Although she never toured outside the United States for the U.S.O., she actively participated in War efforts, appearing at Camps across the country and at Bond Rallies where she auctioned off her nylons for thousands of dollars. Volunteering at the Hollywood Canteen, a club for servicemen staffed entirely by film stars and studio workers, she ‘Jitterbugged’ the night away with hundreds of soldiers, sailors and marines”.
When her studio circulated the famous bathing suit picture they became an instant hit. Life magazine had coined the term “pinup” in the July 7, 1941, special issue on National Defense and anointed “Dottie” Lamour as the nation’s first official pinup girl. Grable’s 1943 image would far surpass Lamour’s popularity when the Fox studio reportedly issued about five million copies of the pose.
Known as the “Girl With the Million Dollar Legs,” thanks to rumors about an insurance policy filed with Lloyd’s of London. The story was that Fox was concerned that damage to Grable’s legs could spell the end of her career, so they negotiated the then highly unusual insurance policy on her shapely legs.
Zanuck released the film Pin Up Girl on May 10, 1944, to capitalize on the famous photo, and used the photo to publicize many of the wartime films of the Fox studio. Her yearly salary of $320,000 by 1947 made her the highest paid salaried woman in America. However, her contract with Fox ended in 1953 as the studio began to feature a new “blond bombshell” by the name of Marilyn Monroe.
Her postwar musicals included: That Lady in Ermine (1948) with Douglas Fairbanks Jr., When My Baby Smiles at Me (1948) again with Dailey, Wabash Avenue (1950) (a remake of Grable’s own Coney Island) with Victor Mature, My Blue Heaven (1950), and Meet Me After the Show (1951). Studio chief Darryl F. Zanuck lavished his star with expensive Technicolor films, but also kept her busy—Grable made nearly 25 musicals and comedies in 13 years. Her last big hit for Fox was How to Marry a Millionaire (1953) with Lauren Bacall and Marilyn Monroe. Grable next starred in Three For The Show (1955) with Jack Lemmon and this film was one of her last musicals.
Transition to TV and Broadway
Grable’s later career was marked by feuds with studio heads. At one point, in the middle of a fight with Zanuck, she tore up her contract and stormed out of his office. Gradually leaving movies entirely, she made the transition to television and starred in Las Vegas.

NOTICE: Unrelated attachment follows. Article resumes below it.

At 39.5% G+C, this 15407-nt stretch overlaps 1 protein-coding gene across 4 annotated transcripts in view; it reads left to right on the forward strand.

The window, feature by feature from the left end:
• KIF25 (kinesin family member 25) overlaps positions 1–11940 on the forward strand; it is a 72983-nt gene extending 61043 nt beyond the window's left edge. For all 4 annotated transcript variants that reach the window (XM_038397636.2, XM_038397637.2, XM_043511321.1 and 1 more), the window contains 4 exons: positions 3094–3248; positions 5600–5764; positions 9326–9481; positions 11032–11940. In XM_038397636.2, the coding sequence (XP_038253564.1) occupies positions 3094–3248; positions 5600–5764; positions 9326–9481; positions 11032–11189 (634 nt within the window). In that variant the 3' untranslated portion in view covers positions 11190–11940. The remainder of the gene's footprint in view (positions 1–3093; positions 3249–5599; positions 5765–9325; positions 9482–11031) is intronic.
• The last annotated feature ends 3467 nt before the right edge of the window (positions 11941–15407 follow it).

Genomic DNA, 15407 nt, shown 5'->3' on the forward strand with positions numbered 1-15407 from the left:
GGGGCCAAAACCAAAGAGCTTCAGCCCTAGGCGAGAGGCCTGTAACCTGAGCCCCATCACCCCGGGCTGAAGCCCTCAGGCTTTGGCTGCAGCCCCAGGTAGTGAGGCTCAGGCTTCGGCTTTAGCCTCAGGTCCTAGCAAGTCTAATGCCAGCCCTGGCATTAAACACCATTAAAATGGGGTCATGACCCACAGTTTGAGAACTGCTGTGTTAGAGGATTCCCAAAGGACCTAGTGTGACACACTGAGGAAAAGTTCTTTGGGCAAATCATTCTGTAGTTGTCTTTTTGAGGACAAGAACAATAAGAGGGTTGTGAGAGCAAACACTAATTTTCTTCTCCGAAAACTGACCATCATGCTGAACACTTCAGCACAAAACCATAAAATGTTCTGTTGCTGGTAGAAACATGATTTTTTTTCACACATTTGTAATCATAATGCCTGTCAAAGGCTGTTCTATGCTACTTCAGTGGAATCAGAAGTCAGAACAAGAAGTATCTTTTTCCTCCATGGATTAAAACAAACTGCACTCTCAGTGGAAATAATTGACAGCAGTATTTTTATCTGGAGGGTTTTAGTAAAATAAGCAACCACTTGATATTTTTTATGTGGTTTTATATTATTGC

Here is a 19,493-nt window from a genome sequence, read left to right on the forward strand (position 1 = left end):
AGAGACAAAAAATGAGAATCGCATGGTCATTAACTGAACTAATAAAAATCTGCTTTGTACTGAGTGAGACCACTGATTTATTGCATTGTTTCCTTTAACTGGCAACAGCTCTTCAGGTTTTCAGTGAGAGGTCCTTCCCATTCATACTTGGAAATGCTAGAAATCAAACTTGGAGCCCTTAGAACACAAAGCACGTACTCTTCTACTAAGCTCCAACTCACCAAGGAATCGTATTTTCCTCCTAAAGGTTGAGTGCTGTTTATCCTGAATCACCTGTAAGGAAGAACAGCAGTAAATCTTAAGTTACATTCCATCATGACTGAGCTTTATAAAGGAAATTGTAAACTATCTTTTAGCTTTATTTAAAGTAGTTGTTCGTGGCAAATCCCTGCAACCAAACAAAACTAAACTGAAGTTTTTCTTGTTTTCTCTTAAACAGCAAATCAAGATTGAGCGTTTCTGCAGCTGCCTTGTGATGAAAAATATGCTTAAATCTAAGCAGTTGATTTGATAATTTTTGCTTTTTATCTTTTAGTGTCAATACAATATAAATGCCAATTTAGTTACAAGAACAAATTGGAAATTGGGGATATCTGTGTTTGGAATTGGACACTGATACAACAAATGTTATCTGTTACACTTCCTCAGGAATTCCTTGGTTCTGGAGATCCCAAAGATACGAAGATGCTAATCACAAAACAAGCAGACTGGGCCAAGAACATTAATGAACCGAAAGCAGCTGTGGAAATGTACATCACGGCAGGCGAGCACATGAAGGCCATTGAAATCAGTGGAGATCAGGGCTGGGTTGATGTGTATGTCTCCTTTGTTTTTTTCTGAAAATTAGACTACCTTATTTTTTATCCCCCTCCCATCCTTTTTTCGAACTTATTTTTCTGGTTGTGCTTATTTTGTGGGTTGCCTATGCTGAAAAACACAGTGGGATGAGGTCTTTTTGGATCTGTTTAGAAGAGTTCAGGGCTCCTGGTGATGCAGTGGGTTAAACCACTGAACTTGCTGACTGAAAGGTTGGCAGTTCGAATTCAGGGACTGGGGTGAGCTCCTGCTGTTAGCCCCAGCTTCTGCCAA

Betty appeared on many TV shows during the late Fifties. She appeared on The Shower of Stars, The Jack Benny Show and the Lucy-Desi Comedy Hour.
She made many nightclub appearances, opening up in New York’s Latin Quarter and many shows in Vegas. Her and Dan Dailey opened at the Dunes Hotel in December of 1962 in a production of Guys and Dolls. They played to packed houses and the show ran until the following summer the next year.
In 1967, she took over the lead in the touring company of Hello, Dolly!. She starred in a 1969 musical called Belle Starr in London, but it was closed early after bad reviews.
Grable’s last role was Billie Dawn in Born Yesterday, and the last stage she performed on was the Alhambra Dinner Theatre in Jacksonville, Florida in February, 1973.
In 1937, Grable married another famous former child-actor, Jackie Coogan. He was under considerable stress from a lawsuit against his parents over his earnings, however, and the couple divorced in 1939.
In 1943, she married trumpeter and big band leader Harry James. The couple had two daughters, Victoria and Jessica. They endured a tumultuous 22-year marriage that was plagued by alcoholism and infidelity. The couple divorced in 1965. Grable entered into a relationship with a dancer, Bob Remick, several years her junior. Though they did not marry, their romance lasted until the end of Grable’s life.
Grable died of lung cancer at age 56 in Santa Monica, California. Her funeral was held July 5, 1973, 30 years to the day after her marriage to Harry James—who, in turn, died on what would have been his and Grable’s fortieth anniversary, July 5, 1983. She is interred in Inglewood Park Cemetery, Inglewood, California.
Betty Grable was truly a potent force in 1940s Hollywood. For a decade she ranked among the film industry’s top stars. During the 1940s there was no more popular female movie star in the world. Grable’s Technicolor musicals, with their high and consistent revenues, powered Fox from years in the red in the late 1930s to a position just behind Paramount Pictures in the film industry’s race for profits. More than any film star of the 1940s, Grable was able to move beyond her films to become a universally popular icon.
Grable has a star on the Hollywood Walk of Fame at 6525 Hollywood Boulevard. She also has a star on the St. Louis Walk of Fame.
Neil Sedaka composed and recorded his original song Betty Grable for his 1973 Laughter in the Rain album.